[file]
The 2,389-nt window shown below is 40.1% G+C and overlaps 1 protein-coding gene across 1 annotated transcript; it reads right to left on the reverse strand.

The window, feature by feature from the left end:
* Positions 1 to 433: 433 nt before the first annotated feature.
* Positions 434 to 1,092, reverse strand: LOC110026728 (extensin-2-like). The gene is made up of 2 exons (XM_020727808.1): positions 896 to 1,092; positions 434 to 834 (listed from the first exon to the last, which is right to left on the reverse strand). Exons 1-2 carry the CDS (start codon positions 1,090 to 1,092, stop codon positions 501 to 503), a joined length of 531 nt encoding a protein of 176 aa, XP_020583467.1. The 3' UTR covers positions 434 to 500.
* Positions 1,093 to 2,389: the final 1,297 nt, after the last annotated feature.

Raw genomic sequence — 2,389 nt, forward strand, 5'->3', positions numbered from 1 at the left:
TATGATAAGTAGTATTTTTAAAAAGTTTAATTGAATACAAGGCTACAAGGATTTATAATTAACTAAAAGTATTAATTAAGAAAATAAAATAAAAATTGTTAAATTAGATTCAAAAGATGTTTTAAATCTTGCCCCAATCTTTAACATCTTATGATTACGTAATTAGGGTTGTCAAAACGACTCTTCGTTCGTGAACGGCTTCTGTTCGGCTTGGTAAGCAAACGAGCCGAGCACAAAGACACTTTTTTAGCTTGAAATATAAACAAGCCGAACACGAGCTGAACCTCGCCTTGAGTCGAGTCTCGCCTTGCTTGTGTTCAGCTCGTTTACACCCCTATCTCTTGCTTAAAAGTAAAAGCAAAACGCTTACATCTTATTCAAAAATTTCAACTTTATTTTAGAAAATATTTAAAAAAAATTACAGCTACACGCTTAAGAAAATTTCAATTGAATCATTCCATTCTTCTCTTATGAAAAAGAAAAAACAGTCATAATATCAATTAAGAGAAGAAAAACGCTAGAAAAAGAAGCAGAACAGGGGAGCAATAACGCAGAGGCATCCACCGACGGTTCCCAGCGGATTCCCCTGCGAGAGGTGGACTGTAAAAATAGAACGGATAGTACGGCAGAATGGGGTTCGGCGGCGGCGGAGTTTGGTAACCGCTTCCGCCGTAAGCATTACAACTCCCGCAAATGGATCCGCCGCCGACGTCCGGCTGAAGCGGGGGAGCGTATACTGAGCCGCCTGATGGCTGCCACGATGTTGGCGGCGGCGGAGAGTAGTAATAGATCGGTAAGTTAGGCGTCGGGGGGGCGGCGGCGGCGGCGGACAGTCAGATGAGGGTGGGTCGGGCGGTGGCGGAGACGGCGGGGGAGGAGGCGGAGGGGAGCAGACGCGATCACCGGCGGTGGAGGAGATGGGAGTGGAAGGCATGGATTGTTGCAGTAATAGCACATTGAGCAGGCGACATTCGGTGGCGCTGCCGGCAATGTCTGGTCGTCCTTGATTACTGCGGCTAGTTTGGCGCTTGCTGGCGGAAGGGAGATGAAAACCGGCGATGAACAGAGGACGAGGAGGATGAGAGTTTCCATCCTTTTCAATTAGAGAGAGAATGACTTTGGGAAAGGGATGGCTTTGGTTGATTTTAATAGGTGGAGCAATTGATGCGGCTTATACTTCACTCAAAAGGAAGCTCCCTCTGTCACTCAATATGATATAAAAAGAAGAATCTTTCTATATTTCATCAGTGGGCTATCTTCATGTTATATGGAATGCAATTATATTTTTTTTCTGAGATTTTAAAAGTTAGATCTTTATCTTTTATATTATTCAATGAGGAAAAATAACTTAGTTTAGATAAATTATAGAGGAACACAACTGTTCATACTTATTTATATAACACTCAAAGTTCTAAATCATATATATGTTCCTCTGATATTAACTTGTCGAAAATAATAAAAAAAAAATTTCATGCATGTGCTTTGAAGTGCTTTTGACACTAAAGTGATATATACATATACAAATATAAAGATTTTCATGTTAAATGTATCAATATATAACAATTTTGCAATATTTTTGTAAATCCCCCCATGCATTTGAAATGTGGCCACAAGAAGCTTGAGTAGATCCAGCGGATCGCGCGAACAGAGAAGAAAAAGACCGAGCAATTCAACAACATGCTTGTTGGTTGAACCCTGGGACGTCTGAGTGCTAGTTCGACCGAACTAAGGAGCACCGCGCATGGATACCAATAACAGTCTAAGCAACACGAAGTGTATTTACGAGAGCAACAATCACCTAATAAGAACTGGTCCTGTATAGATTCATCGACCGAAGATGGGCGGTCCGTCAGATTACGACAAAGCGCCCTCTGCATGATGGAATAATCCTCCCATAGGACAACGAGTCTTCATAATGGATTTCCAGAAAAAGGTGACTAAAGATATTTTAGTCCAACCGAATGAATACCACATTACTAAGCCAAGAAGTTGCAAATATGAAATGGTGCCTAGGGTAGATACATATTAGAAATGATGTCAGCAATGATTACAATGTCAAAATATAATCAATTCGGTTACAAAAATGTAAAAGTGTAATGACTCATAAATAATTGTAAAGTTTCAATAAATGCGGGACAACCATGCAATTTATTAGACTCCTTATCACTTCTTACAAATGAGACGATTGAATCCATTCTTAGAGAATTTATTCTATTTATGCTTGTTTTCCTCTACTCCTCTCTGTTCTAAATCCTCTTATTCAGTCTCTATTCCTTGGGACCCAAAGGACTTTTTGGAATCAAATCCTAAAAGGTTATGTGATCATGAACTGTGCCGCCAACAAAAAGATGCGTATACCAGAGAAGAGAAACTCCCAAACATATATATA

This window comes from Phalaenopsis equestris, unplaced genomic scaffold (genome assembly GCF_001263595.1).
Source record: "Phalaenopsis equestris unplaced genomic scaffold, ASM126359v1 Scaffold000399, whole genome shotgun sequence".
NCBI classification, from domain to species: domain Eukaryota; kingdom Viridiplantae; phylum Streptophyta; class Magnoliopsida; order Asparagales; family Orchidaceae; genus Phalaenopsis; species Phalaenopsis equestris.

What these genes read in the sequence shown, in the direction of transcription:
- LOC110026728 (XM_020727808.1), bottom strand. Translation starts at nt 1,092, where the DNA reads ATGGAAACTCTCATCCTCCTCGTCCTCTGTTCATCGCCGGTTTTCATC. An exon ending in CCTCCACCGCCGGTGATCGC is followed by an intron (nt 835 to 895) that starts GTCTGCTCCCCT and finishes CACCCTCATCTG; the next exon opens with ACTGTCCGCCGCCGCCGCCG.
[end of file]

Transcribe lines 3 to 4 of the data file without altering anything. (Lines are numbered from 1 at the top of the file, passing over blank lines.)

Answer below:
* Positions 1 to 433: 433 nt before the first annotated feature.
* Positions 434 to 1,092, reverse strand: LOC110026728 (extensin-2-like). The gene is made up of 2 exons (XM_020727808.1): positions 896 to 1,092; positions 434 to 834 (listed from the first exon to the last, which is right to left on the reverse strand). Exons 1-2 carry the CDS (start codon positions 1,090 to 1,092, stop codon positions 501 to 503), a joined length of 531 nt encoding a protein of 176 aa, XP_020583467.1. The 3' UTR covers positions 434 to 500.